Justia Nebraska Supreme Court Opinion Summaries

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The defendant, Melvin Lear, was charged with a felony offense by the State of Nebraska. Lear requested a continuance in order to conduct additional discovery, which was granted by the court. However, the continuance extended the trial date beyond the statutory six-month period. Lear then filed a motion for absolute discharge on statutory speedy trial grounds. The district court denied the motion, finding that Lear had waived his statutory right to a speedy trial by requesting a continuance that extended the trial date beyond the statutory limit. Lear appealed the decision, arguing that the waiver provision in Neb. Rev. Stat. § 29-1207(4)(b) only applies to a continuance granted at the sole request of the defendant, not a request joined in by the State. The Nebraska Supreme Court rejected Lear's argument, interpreting the waiver provision to apply to a continuance granted at the request of the defendant or his or her counsel, regardless of whether the State joins the request, when the period of delay resulting from the continuance extends a trial date beyond the statutory six-month period. The court therefore affirmed the district court's decision to deny Lear's motion for absolute discharge. View "State v. Lear" on Justia Law

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In Nebraska, a man named Hope T. Npimnee was convicted of first-degree sexual assault and sentenced to 35 to 40 years in prison. The victim, identified as S.M., claimed that she was intoxicated when Npimnee had non-consensual sexual contact with her. Npimnee appealed his conviction, arguing that the jury instructions were incorrect and contradictory, that there was insufficient evidence to support the theory that S.M. was so intoxicated as to be incapable of resisting, that the court failed to instruct the jury on the defense of consent, and that his trial counsel provided ineffective assistance. The Nebraska Supreme Court affirmed the lower court’s conviction and sentence, finding that the jury instructions were correct and that there was sufficient evidence to support the theory that S.M. was so intoxicated as to be incapable of resisting. The Court also found that there was no need for an additional instruction on the defense of consent, as the jury was already required to find that the sexual contact was without consent in order to convict Npimnee. Npimnee's claims of ineffective assistance of counsel were dismissed due to insufficiently specific allegations. View "State v. Npimnee" on Justia Law

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The appellant, Jordon J. Miller, was convicted and sentenced for second degree murder following a plea agreement. The charge stemmed from an incident when shots were fired at a passing vehicle, resulting in the death of Jade Lea. Miller appealed, claiming that the district court erred in overruling his motion to withdraw his plea, that his statutory right to a speedy trial was violated, that the court imposed an excessive sentence, and that he received ineffective assistance of trial counsel. The Nebraska Supreme Court found no abuse of discretion in the overruling of Miller's motion to withdraw his plea, noting that a defendant’s change of mind alone is not a fair and just reason to withdraw a guilty or no contest plea. The court also found that the record on appeal was not sufficient to review Miller's claims of ineffective assistance of trial counsel. Finally, the court found no abuse of discretion in Miller's sentencing. As such, the court affirmed Miller’s conviction and sentence. View "State v. Miller" on Justia Law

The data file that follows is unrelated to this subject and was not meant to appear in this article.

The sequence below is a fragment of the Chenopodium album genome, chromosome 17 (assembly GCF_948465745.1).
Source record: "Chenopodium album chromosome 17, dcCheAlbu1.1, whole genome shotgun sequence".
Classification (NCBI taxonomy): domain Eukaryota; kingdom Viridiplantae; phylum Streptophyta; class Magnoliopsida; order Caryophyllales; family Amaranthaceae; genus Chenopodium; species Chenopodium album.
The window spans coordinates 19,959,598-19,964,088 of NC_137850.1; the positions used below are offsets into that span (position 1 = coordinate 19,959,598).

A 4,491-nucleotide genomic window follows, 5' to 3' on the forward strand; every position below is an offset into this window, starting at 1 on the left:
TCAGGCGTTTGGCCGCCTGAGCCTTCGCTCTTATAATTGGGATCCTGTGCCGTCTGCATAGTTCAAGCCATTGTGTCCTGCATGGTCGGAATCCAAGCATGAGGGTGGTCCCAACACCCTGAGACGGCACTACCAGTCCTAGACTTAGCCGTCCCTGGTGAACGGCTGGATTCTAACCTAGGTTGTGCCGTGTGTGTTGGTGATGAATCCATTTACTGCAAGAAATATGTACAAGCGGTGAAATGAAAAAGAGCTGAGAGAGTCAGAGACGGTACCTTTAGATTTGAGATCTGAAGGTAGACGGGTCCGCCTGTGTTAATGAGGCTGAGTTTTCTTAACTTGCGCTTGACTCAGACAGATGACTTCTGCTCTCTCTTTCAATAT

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This case involves two consolidated appeals related to Sanitary and Improvement District No. 596 of Douglas County, Nebraska (SID 596) and THG Development, L.L.C. (THG), a real estate owner whose property adjoins but is outside of SID 596's boundaries. The first appeal is from a condemnation action in which SID 596 sought to condemn part of THG's property for public use and the second appeal is from a separate action in which SID 596 sought to levy a special assessment on THG's property, which is outside of SID 596's boundaries, alleging that the property received special benefits from improvements made by SID 596.On the first appeal, the Nebraska Supreme Court affirmed the lower court's judgment, finding no merit in THG's claims that the lower court erred in allowing the mention of "special benefits" and in permitting certain expert testimony. The Supreme Court also found no merit in the claim that the trial court erred in denying THG's motion for a new trial based on alleged improper conduct by SID 596's counsel during closing argument.In the second appeal, the Nebraska Supreme Court affirmed the lower court's judgment granting THG's motion for summary judgment and dismissing SID 596's complaint. The court interpreted the relevant statute, § 31-752, as not authorizing an SID to levy a special assessment on property located outside of the SID's boundaries. As such, the court concluded that SID 596's complaint seeking to levy a special assessment on THG's property was without merit. The court also found no merit in THG's cross-appeal arguing that the lower court erred in denying its motion for attorney fees. View "SID No. 596 v. THG Development" on Justia Law